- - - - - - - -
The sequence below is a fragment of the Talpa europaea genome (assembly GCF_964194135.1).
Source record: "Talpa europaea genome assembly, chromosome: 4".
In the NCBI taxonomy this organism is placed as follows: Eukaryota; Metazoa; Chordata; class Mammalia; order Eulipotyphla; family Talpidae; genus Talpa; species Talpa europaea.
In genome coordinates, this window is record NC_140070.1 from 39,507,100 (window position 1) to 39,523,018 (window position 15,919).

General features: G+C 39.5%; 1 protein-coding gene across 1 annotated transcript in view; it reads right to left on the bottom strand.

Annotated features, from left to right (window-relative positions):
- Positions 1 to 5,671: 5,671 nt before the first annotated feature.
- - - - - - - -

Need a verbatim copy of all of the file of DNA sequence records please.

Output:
The sequence below is a fragment of the Talpa europaea genome (assembly GCF_964194135.1).
Source record: "Talpa europaea genome assembly, chromosome: 4".
In the NCBI taxonomy this organism is placed as follows: Eukaryota; Metazoa; Chordata; class Mammalia; order Eulipotyphla; family Talpidae; genus Talpa; species Talpa europaea.
In genome coordinates, this window is record NC_140070.1 from 39,507,100 (window position 1) to 39,523,018 (window position 15,919).

General features: G+C 39.5%; 1 protein-coding gene across 1 annotated transcript in view; it reads right to left on the bottom strand.

Annotated features, from left to right (window-relative positions):
- Positions 1 to 5,671: 5,671 nt before the first annotated feature.